Black Protestant clergy were also more likely to encourage their parishioners to vote in the November elections. Six-in-ten (59 percent) said they heard a minister encourage voter turnout for the presidential election. That number was significantly lower among white Evangelicals (47 percent), white mainline Protestants (27 percent) and Catholics (34 percent).

In spite of the high numbers of black Protestants who hear stumping for Democrat candidates from the pulpit, most of what American churchgoers hear from the pulpit is conservative, the survey claims. But that doesn't mean most of the denominations vote in conservative fashion.

While mostly white evangelical denominations, such as the Southern Baptist Convention, Assemblies of God and Church of the Nazarene, tend to be Republican-oriented, many mainline denominations are generally more liberal and, therefore, oriented toward Democrats. Historically black denominations, such as the National Baptist Convention and African Methodist Episcopal Church, tend to vote Democrat by wide margins (87 and 92 percent, respectively).

Like Trump, the Republican platform calls for the elimination of the Johnson Amendment, which has generally been regarded by historians as a type of revenge amendment. It was added to the revenue code after Johnson was opposed for his re-election to the U.S. Senate by members of conservative churches and anti-communist leagues in Texas. Those groups were operating as religious or non-profit organizations with tax-exempt status.

Opponents of church's taking stands on political candidates seem to believe that should the provision be lifted, churches will become well-funded Super PACs (political action committees) for conservative candidates.

"If the Johnson Amendment were repealed, pastors would be able to endorse candidates from the pulpit, which they're currently not allowed to do by law. But it's also true that a lot more money could possibly flow into politics via donations to churches and other religious organizations. That could mean religious groups would become much more powerful political forces in American politics—and it would almost certainly tee up future court battles," Emma Green, a senior associate editor with The Atlantic, wrote.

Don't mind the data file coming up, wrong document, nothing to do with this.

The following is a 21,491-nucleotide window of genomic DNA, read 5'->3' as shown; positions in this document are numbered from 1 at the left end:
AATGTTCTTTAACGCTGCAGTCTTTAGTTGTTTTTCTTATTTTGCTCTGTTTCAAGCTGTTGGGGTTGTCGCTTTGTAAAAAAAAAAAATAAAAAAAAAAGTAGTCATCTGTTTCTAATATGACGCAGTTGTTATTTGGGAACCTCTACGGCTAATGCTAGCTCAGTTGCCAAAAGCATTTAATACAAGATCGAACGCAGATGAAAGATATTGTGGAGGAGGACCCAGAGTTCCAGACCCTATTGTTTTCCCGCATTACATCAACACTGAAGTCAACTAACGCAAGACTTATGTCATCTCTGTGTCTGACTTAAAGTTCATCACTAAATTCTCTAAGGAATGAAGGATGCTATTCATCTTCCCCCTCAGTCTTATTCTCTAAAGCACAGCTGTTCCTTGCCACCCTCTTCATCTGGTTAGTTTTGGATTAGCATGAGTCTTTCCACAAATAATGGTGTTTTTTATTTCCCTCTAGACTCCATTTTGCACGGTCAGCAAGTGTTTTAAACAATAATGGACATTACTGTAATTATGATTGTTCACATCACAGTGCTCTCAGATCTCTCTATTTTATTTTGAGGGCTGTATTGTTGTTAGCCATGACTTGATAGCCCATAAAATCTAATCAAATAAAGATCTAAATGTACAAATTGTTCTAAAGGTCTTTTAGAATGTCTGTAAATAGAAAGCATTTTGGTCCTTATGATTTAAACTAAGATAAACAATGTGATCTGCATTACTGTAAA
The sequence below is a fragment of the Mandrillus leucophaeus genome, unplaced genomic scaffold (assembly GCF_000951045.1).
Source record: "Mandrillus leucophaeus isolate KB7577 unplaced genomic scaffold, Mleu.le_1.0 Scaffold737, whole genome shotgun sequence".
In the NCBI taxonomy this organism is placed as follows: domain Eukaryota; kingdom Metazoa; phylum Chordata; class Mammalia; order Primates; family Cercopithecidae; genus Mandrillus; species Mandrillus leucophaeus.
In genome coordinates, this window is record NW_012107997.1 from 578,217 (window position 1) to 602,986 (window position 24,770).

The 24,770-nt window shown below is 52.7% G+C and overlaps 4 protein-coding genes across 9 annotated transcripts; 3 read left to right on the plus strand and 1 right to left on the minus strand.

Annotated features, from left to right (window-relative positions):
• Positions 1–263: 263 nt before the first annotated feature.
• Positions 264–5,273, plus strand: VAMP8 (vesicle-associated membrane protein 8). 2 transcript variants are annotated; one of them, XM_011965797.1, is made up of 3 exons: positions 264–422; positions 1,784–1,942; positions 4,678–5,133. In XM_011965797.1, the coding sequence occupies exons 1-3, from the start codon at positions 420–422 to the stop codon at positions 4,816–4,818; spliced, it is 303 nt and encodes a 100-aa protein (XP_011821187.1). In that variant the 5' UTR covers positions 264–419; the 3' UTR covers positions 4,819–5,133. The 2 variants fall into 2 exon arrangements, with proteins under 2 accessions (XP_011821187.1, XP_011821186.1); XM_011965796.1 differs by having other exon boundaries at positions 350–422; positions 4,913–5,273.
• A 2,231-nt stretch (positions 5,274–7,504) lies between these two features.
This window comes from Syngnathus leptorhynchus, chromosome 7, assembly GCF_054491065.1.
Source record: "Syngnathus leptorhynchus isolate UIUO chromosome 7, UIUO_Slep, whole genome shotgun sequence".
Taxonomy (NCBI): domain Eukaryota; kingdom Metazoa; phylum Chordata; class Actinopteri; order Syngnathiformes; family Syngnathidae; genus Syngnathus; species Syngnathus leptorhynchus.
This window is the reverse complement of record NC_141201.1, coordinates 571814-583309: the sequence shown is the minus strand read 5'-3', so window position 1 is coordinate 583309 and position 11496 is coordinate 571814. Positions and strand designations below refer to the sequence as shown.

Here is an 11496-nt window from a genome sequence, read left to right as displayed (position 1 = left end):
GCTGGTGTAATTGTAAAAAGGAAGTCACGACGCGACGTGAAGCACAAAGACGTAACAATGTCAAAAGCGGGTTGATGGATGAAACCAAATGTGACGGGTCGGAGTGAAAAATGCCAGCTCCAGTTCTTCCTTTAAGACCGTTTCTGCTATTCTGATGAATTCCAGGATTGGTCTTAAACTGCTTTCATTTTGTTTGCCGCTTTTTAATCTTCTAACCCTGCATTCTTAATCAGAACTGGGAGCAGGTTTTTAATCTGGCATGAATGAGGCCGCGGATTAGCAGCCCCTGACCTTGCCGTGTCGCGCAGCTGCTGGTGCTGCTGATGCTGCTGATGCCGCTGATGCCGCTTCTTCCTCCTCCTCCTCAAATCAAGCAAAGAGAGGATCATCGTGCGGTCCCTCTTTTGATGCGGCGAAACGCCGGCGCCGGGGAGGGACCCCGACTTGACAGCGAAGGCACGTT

However, even before the Johnson Amendment was passed in 1954, there was no widespread church involvement in U.S. elections. The churches of America very infrequently endorsed candidates for office and few, if any, put their voices and wallets behind political races, with the exception of the 1928 presidential election.

Then, many Protestant ministers and churches advocated in the pulpit and in print against the election of Democrat Al Smith, who would have been the first Roman Catholic president of the United States.

To a lesser degree, some Protestant churches did the same during the 1960 presidential election – until Sen. John F. Kennedy openly said he would not impose his Catholic views on the presidency and that he, and 40 million other Catholics at the time, should have the same opportunity to run for president as any Protestant American.

Alliance Defending Freedom and the Evangelical Council for Financial Accountability (EFCA) advocate changing the Johnson Amendment to clarify what churches can and cannot do during the election season.

Both propose that political speech from the pulpit, which results in no additional or minimal cost to the organization, should be protected. They also claim that if the speech costs more than a minimal amount, then "the Johnson Amendment would only prohibit speech that clearly identifies candidates and directly calls for those candidates' election or defeat."